Women, your night­time snore could be do­ing more than dis­rupt­ing your fam­ily’s sleep – you could also have a higher risk of suf­fer­ing a heart at­tack or stroke.

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Women who snore have a higher risk of suf­fer­ing a heart at­tack or stroke than men do, a new study says. The re­search, pre­sented at the an­nual meet­ing of the Ra­di­o­log­i­cal So­ci­ety of North Amer­ica, sug­gests that ob­struc­tive sleep ap­nea (OSA) is largely un­der­diag­nosed among snor­ers.

OSA, a com­mon but dan­ger­ous sleep dis­or­der, hap­pens when the throat mus­cles in­ter­mit­tently re­lax and block the air­way while a per­son sleeps.

Its com­mon symp­toms in­clude gasp­ing for air dur­ing sleep, wak­ing with a dry mouth, morn­ing headache and ir­ri­tabil­ity and loud snor­ing. The com­pli­ca­tions un­der this con­di­tion may con­sist of day­time fa­tigue, sleepi­ness, com­pli­ca­tions with med­i­ca­tions and surgery, and car­dio­vas­cu­lar prob­lems.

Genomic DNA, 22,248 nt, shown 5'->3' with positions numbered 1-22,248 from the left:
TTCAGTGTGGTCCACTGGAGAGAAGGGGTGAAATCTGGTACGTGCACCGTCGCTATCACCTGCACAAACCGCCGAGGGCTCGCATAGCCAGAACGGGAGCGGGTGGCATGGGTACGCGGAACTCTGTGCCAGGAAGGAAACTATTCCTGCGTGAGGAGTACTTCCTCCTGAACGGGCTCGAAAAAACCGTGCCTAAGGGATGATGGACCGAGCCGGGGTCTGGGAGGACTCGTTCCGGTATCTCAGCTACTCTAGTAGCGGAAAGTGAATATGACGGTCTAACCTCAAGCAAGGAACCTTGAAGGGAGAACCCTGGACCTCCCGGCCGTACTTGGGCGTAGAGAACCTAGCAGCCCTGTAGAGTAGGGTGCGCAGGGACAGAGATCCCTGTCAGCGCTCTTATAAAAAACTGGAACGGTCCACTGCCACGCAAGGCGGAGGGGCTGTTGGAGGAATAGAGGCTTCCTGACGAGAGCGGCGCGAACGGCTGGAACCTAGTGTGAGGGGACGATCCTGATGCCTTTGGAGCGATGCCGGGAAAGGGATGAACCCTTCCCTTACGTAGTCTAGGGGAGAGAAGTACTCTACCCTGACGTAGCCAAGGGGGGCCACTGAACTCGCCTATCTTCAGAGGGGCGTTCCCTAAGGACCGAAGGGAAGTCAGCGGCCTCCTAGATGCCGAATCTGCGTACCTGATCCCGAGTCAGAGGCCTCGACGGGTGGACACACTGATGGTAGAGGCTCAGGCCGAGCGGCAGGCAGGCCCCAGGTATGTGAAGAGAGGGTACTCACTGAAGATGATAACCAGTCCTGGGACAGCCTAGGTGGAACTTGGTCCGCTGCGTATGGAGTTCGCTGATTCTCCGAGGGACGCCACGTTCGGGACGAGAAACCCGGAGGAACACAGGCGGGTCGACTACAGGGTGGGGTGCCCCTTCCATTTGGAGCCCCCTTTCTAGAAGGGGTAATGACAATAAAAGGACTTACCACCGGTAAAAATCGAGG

The re­searchers say OSA causes an in­creased risk for left ven­tric­u­lar and more rarely, right ven­tric­u­lar dys­func­tion in the heart, caus­ing car­diac risks. The in­crease in left ven­tric­u­lar mass means that the walls of the heart’s main pump­ing cham­ber are en­larged mak­ing the heart work harder.

The find­ings il­lus­trate that the car­diac changes in the sel­f­re­ported snor­ers point to ear­lier im­pair­ment and might be an in­di­ca­tion of un­di­ag­nosed OSA.

It is rec­om­mended that peo­ple who snore be screened for OSA and those with OSA be treated ap­pro­pri­ately. Also, the treat­ment is de­pen­dent on the cause of an in­di­vid­ual’s OSA, for ex­am­ple, weight loss can of­ten im­prove OSA in over­weight in­di­vid­u­als.

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